Garden StateReviewed By Robert Flaxman
Posted 10/10/04 18:12:16
Calling a film like this Garden State is a bit like giving The Shawshank Redemption the name of Maine instead: yeah, it's set there, but that isn't really the point.Sure, writer/director Zach Braff filmed all over northeast New Jersey, including in his home town of South Orange. He even included a drive-by shot of his old high school in the film Aside from a few identifiers, though, the state's role in the film is anonymously large: the fact that Andrew Largeman (Braff) has returned home is very important, but the fact that New Jersey is that home really isn't.
Andrew has returned to New Jersey for the first time in nine years to attend the funeral of his mother. At one point in the film, he ruminates on reaching a time when "the house you grew up in isn't really your home anymore," and what he finds in New Jersey fits that idea perfectly. The people he went to high school with have mostly turned into shiftless layabouts who spend a lot of their time doing drugs or finding ways to cheat the system.
From the start, Braff nails the awkwardness of returning home to find that things aren't as you left them. Andrew has a hard time relating to friends like Jesse (Armando Riesco), who was paid off handsomely after inventing a form of Velcro that didn't make noise and now spends his days in a mansion driving around in golf carts and doing little else. He doesn't do much better with Mark (Peter Sarsgaard), with whom he spends a lot of his time in the film but whose life choices he clearly finds problematic.
On the other hand, he meets Sam (Natalie Portman), with whom he quickly connects despite the oddity of their initial meeting (in the neurologist's office). Here Braff nails another critical aspect of the lives of those in their early to mid-twenties: the search for meaning. Andrew has had a lot of weird things happen in his life, and his acting work in Los Angeles and refusal to communicate with his psychiatrist father (Ian Holm) are efforts to avoid them. Coming home for his mother's funeral forces him to face a lot of the issues head on, and when he does, his relationship with Sam forces him to decide what he really considers important.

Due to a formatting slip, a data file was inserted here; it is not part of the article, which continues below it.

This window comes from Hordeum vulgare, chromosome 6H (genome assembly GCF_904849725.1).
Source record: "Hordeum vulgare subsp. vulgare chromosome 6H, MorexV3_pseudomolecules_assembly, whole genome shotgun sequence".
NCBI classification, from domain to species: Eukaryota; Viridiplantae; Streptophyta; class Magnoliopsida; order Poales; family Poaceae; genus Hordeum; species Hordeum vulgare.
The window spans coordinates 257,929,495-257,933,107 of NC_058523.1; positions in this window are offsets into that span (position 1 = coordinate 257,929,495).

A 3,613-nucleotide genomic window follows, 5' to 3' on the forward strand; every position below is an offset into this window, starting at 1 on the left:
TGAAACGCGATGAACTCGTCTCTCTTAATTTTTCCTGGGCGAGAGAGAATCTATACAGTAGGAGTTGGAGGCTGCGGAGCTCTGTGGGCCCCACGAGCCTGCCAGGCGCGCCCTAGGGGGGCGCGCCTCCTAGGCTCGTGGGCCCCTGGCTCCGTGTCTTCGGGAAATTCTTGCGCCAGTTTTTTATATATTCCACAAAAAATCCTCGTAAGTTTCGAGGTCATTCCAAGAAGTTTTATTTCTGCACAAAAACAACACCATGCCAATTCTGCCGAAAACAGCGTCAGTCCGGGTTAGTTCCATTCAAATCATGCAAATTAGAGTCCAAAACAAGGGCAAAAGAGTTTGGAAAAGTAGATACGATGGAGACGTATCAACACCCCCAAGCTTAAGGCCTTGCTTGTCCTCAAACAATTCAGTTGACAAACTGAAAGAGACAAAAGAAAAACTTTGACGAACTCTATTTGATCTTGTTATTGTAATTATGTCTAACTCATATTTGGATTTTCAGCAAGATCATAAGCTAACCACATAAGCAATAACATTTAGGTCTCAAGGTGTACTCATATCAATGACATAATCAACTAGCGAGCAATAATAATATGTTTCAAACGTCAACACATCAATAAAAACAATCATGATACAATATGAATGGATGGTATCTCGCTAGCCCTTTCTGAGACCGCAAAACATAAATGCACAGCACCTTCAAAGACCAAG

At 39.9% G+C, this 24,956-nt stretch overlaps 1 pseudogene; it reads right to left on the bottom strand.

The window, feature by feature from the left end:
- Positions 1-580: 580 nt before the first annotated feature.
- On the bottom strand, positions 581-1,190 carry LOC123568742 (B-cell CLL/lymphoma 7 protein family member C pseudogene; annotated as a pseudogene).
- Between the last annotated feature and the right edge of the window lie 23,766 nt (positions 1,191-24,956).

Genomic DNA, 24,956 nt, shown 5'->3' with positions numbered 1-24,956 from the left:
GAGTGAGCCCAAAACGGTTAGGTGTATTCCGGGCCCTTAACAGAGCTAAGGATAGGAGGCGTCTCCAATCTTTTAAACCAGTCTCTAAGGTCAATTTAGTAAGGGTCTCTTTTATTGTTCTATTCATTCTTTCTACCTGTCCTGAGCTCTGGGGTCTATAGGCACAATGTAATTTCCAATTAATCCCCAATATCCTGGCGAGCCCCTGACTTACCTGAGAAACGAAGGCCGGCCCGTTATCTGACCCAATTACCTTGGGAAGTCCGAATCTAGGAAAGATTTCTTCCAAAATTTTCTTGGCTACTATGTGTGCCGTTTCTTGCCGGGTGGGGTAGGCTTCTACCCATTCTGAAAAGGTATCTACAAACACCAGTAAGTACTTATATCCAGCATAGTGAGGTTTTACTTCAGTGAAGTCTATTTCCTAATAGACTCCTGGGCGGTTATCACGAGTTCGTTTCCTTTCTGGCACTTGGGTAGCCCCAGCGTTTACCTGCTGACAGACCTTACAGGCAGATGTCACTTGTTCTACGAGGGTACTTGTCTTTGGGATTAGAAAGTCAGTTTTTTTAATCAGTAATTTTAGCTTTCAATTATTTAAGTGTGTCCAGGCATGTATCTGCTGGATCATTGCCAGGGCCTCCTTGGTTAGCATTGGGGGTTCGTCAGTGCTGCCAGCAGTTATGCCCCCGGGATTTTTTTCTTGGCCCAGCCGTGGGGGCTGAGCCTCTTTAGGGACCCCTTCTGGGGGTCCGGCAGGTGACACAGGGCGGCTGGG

Previously known only for his work on the NBC comedy Scrubs, Braff emerges as a triple threat with Garden State. Not only does he have range as an actor, able to do both comedy and drama and feel totally natural all the way through, but he is also a more than capable writer and an intelligent director. Films where the writer directs - and especially films where the writer/director is the star and has some personal ties to the material even aside from having written it - are often doomed to be bloated and pretentious, as someone so involved has a hard time viewing his own work critically. Braff either has good advisors or astounding personal restraint, because almost none of Garden State feels inessential, a distinction true of few movies of any stripe, and true of even fewer movies about twentysomething angst.
Garden State talks about life without ever sounding too impressed with itself, and much of its comedy lies in subtle moments of interaction that are all the funnier because while slightly blown up, they're never that untrue. The film's most mediocre moments lie in its attempts to work in quirks that make its characters seem more interesting - not necessarily because the quirks are stupid, but because they add an unnecessary element of weirdness to characters that didn't need the prodding to be interesting to the audience. The characters in Garden State are interesting because they feel so real, and adding layers of needless and outlandish complexity draws the viewer out of the film. Braff only makes this mistake in a handful of places, though, so it's hardly a big problem.Funny, thoughtful, and touching, Garden State is ultimately a surprisingly affecting film. Like last year's Lost in Translation, it gets its claws in and carries the viewer on a ride to an emotional ending that leaves us numb - not because it's downbeat or unsatisfying, but because it takes the characters away from us before we're ready to let them go.
|© Copyright HBS Entertainment, Inc.|